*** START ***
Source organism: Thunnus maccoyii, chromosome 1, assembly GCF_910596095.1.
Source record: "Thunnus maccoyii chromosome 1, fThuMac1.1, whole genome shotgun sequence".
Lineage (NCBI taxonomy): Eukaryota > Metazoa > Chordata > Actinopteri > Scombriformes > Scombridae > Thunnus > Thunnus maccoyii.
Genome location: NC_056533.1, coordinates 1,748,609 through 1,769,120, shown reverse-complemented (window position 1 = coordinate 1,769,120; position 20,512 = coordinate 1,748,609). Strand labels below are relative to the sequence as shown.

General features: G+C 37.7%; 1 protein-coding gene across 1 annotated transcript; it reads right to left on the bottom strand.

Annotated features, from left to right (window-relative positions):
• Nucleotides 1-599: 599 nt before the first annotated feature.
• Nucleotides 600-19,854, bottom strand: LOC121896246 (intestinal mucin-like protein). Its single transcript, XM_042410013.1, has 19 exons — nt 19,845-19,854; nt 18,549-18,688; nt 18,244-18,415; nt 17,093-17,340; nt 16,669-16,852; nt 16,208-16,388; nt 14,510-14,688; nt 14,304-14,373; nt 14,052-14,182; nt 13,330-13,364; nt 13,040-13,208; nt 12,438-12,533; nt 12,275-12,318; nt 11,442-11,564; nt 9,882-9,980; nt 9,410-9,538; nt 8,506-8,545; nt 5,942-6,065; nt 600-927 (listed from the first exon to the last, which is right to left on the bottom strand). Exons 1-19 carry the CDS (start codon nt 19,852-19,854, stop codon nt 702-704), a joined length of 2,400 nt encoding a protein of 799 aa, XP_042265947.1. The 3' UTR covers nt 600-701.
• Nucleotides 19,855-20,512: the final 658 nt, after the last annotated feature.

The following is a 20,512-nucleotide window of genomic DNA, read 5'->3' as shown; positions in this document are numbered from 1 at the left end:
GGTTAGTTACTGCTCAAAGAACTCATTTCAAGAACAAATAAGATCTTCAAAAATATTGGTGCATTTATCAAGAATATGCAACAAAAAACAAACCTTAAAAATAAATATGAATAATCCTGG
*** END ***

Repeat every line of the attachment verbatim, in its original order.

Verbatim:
Source organism: Thunnus maccoyii, chromosome 1, assembly GCF_910596095.1.
Source record: "Thunnus maccoyii chromosome 1, fThuMac1.1, whole genome shotgun sequence".
Lineage (NCBI taxonomy): Eukaryota > Metazoa > Chordata > Actinopteri > Scombriformes > Scombridae > Thunnus > Thunnus maccoyii.
Genome location: NC_056533.1, coordinates 1,748,609 through 1,769,120, shown reverse-complemented (window position 1 = coordinate 1,769,120; position 20,512 = coordinate 1,748,609). Strand labels below are relative to the sequence as shown.

General features: G+C 37.7%; 1 protein-coding gene across 1 annotated transcript; it reads right to left on the bottom strand.

Annotated features, from left to right (window-relative positions):
• Nucleotides 1-599: 599 nt before the first annotated feature.
• Nucleotides 600-19,854, bottom strand: LOC121896246 (intestinal mucin-like protein). Its single transcript, XM_042410013.1, has 19 exons — nt 19,845-19,854; nt 18,549-18,688; nt 18,244-18,415; nt 17,093-17,340; nt 16,669-16,852; nt 16,208-16,388; nt 14,510-14,688; nt 14,304-14,373; nt 14,052-14,182; nt 13,330-13,364; nt 13,040-13,208; nt 12,438-12,533; nt 12,275-12,318; nt 11,442-11,564; nt 9,882-9,980; nt 9,410-9,538; nt 8,506-8,545; nt 5,942-6,065; nt 600-927 (listed from the first exon to the last, which is right to left on the bottom strand). Exons 1-19 carry the CDS (start codon nt 19,852-19,854, stop codon nt 702-704), a joined length of 2,400 nt encoding a protein of 799 aa, XP_042265947.1. The 3' UTR covers nt 600-701.
• Nucleotides 19,855-20,512: the final 658 nt, after the last annotated feature.

The following is a 20,512-nucleotide window of genomic DNA, read 5'->3' as shown; positions in this document are numbered from 1 at the left end:
GGTTAGTTACTGCTCAAAGAACTCATTTCAAGAACAAATAAGATCTTCAAAAATATTGGTGCATTTATCAAGAATATGCAACAAAAAACAAACCTTAAAAATAAATATGAATAATCCTGG